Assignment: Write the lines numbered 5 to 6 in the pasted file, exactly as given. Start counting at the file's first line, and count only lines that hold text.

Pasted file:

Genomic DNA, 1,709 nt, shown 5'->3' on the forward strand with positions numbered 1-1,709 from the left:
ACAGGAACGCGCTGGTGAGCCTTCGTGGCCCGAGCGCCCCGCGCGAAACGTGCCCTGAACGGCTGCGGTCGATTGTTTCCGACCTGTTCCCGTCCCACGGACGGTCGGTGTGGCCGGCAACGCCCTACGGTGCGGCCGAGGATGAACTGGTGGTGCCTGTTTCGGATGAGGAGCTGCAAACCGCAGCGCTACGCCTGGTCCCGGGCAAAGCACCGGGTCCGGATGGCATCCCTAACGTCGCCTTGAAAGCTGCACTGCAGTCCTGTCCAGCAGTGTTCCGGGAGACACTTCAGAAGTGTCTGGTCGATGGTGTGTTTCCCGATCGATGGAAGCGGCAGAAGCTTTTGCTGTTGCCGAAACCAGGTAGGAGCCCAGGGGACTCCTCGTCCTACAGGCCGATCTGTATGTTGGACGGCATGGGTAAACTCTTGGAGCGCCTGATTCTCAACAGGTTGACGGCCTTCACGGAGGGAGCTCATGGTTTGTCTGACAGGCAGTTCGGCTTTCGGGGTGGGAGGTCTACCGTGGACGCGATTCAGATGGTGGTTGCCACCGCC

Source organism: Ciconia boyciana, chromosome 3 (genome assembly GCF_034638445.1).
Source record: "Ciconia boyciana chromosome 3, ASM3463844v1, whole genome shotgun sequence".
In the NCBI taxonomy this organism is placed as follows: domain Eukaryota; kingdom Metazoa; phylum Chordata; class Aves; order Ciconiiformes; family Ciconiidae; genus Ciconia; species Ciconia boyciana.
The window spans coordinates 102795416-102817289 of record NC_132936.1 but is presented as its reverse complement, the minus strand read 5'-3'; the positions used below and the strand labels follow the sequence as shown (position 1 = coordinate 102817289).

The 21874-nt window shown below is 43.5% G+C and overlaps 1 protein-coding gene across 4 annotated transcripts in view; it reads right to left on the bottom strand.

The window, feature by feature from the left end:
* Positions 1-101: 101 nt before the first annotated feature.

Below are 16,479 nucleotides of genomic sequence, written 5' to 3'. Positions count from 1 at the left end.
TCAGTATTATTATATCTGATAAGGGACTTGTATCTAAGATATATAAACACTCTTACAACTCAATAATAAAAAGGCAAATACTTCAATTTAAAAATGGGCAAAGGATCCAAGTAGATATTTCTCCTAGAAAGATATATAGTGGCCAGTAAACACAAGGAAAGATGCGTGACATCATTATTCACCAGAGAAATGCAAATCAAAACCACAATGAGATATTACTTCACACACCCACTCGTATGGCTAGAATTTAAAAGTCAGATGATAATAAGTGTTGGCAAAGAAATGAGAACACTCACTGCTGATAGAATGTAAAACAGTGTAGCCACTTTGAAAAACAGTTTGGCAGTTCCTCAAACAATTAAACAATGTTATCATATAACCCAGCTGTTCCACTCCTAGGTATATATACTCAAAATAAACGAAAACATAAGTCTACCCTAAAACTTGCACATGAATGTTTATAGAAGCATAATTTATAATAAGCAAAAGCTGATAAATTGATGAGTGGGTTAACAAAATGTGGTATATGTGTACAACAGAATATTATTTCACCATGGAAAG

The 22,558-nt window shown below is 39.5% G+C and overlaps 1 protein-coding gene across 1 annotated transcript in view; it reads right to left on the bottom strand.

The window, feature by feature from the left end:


In the NCBI taxonomy this organism is placed as follows: domain Eukaryota; kingdom Metazoa; phylum Chordata; class Aves; order Ciconiiformes; family Ciconiidae; genus Ciconia; species Ciconia boyciana.
The window spans coordinates 102795416-102817289 of record NC_132936.1 but is presented as its reverse complement, the minus strand read 5'-3'; the positions used below and the strand labels follow the sequence as shown (position 1 = coordinate 102817289).